After reports of the mounting death toll at an Orlando gay club emerged Sunday night, disagreement over the political valence of the worst lone-wolf mass shooting in U.S. history overwhelmed discussion in the press and on social media. Governor Chris Christie was no exception, calling for further military intervention in ISIS-controlled portions of Iraq and Syria.
At a State House press conference Thursday Christie said the shooter, American-born Afghani Omar Mateen, learned the homophobia that led him to slaughter 49 people from a pernicious interpretation of Islam. Christie believes eliminating terrorist groups abroad will do more to prevent future attacks than restoring the nationwide ban on automatic assault rifles.
“Radical Islamic terrorism is what brought that man into that club with violent intent — not the gun — his ideology is what brought him into that club,” Christie said.
“His hatred for the LGBT community is rooted in his radical interpretation of Islam, yet you don’t hear anybody down the hall talking about that because it doesn’t suit their political purposes.”
Down the hall, the state Assembly had just passed a Democratic-sponsored resolution to roll back changes to New Jersey’s handgun permit application process.
That resolution, which would allow only former police officers, armed security personnel, and those with specific and demonstrable threats against their life to carry a firearm, will now go to Christie’s desk. Christie’s outgoing Attorney General changed state regulations to include those with “generalized” fear for their safety in April.
Christie managed to outstrip New Jersey’s anti-gay outliers like Congressman Scott Garrett (R-5), whose know-nothing statement after the shooting made no mention of the victims’ sexuality and made no call for policy changes.
Garrett’s Central Jersey counterpart Leonard Lance (R-7), who has walked a fine line of voting for certain LGBT non-discrimination measures while touting his vote to weaken employment protections for federal contractors, took a similar approach as he called for additional social media tracking of suspected terrorists.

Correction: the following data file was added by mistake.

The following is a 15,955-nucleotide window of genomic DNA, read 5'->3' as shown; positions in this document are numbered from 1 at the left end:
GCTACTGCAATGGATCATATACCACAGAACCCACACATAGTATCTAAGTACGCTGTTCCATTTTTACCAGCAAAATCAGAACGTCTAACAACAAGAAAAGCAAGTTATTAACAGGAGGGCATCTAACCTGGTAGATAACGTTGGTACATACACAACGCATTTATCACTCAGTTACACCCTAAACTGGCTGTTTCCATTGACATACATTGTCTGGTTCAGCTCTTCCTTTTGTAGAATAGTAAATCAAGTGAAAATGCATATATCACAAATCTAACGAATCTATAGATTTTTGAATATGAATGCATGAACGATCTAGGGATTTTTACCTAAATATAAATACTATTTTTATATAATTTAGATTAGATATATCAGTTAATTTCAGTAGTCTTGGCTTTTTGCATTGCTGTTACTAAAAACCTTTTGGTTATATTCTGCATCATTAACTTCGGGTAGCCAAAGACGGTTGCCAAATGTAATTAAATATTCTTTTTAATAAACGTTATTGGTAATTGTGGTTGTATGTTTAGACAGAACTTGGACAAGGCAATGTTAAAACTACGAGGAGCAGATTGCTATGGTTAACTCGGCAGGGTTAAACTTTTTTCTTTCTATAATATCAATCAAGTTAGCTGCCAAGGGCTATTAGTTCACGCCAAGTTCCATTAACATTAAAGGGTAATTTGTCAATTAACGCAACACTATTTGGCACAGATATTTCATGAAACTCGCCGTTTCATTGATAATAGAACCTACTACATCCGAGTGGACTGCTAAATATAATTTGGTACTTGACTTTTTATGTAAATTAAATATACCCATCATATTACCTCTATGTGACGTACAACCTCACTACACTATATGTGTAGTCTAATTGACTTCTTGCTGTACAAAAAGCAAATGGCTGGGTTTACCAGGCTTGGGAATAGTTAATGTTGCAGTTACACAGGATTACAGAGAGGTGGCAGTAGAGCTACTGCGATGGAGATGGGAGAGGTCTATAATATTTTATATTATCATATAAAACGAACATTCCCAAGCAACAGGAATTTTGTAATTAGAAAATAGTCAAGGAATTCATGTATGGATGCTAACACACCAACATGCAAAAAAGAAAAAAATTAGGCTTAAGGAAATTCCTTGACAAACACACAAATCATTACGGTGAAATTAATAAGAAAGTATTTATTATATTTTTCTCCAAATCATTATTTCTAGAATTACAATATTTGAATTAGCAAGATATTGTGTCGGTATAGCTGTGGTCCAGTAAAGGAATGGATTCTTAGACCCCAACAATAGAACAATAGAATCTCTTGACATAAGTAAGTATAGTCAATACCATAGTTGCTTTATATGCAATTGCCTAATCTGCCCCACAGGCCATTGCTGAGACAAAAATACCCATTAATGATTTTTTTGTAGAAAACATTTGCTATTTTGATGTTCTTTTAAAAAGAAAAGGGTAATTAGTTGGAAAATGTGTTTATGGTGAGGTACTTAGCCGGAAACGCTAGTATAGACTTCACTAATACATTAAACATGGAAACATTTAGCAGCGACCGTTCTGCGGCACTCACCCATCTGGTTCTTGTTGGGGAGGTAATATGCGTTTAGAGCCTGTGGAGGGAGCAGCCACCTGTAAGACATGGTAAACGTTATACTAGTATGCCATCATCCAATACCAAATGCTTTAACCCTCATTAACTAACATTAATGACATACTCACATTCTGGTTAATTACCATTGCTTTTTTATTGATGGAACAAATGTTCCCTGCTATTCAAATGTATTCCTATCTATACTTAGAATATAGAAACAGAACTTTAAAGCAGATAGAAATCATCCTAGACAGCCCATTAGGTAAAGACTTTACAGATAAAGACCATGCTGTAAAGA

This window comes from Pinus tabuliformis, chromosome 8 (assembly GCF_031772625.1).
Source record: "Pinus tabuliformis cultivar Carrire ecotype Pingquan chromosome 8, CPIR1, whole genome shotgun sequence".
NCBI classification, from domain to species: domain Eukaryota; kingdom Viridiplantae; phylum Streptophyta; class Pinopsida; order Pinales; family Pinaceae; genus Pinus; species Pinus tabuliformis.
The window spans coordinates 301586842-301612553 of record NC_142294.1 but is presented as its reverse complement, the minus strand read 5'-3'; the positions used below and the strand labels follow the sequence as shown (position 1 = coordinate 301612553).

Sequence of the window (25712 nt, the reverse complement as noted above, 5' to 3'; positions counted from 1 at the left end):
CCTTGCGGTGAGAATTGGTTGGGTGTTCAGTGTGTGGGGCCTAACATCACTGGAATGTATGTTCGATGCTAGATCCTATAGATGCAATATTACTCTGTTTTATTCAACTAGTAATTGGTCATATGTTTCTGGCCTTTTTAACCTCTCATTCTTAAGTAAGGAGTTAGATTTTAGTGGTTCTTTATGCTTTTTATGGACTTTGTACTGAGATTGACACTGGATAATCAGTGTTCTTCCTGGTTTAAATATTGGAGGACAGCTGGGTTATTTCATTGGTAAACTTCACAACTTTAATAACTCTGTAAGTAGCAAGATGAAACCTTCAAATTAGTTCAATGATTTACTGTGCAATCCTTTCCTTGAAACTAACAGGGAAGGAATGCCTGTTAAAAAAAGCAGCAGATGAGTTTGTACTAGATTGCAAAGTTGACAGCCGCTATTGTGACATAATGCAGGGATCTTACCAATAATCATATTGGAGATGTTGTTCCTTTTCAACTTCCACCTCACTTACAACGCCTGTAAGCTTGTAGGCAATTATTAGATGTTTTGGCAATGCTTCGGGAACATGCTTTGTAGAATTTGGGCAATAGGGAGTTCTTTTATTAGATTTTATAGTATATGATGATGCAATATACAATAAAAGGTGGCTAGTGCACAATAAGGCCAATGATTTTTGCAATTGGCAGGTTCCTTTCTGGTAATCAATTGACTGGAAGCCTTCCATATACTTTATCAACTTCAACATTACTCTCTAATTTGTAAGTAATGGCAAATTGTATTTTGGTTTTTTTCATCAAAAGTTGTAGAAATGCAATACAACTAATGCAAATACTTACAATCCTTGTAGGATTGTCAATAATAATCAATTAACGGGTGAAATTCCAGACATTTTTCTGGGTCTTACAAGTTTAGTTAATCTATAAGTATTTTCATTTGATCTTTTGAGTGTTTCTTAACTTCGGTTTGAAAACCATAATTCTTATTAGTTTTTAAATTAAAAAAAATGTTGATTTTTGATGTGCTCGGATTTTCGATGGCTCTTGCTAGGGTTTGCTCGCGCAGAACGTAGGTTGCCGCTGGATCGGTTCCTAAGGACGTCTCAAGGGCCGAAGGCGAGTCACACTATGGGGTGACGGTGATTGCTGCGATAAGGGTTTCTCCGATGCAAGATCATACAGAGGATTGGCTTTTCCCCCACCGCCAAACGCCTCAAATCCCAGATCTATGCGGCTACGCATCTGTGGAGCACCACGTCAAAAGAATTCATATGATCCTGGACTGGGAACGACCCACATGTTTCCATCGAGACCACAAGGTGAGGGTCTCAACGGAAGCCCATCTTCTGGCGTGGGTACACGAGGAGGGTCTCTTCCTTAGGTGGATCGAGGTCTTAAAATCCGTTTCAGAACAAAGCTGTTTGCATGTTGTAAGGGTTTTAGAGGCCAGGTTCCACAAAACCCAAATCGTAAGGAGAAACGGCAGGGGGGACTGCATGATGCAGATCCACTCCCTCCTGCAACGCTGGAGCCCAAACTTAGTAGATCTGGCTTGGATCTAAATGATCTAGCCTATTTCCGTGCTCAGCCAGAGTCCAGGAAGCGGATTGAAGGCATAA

The governor deserves some credit for avoiding the queasy omissions of Garrett and Lance, who have more to fear from constituents in their conservative districts. But acknowledging that anti-LGBT sentiment did play a role pales next to his flat denial that Florida’s permissive gun laws played their own part.
As a licensed armed security guard, Mateen could have easily qualified for a license to carry in New Jersey despite its stricter regulations. Though New Jersey has a statewide assault weapons ban, the tragedy in Orlando demonstrates the need for our legislature to do more — not less.
In the conversation about the Orlando massacre politicians, pundits and the public have largely followed Christie’s same line of thinking: isolate the motivations of the shooter, and you will necessarily isolate the cause of the attack.
But Mateen’s proclaimed allegiances paint a confused picture, defying any politically expedient shorthand.
The 29 year-old pledged allegiance to ISIS during the early-morning attack, but had claimed family ties to its bitter opponents Al Qaeda and Hezbollah in the past. Mateen’s father and ex-wife have told reporters that his observance of the Koran was scattershot at best, and that he would become enraged at the sight of men kissing.
Mateen had profiles on gay dating apps, and had been something close to a regular at the Pulse nightclub, where he carried out his rampage. He was a self-proclaimed radical, and a man either attracted to men or preoccupied by the possibility.
The homophobia that spurred Mateen on is rooted in misogyny, a cultural universal. I will leave it to better minds than mine to decide whether a radical interpretation of Islam or a state legislative climate of open hostility to gays, lesbians and transgender people did more to encourage him.
His motives are debatable. The ease with which he obtained a semi-automatic AR-15 rifle is not.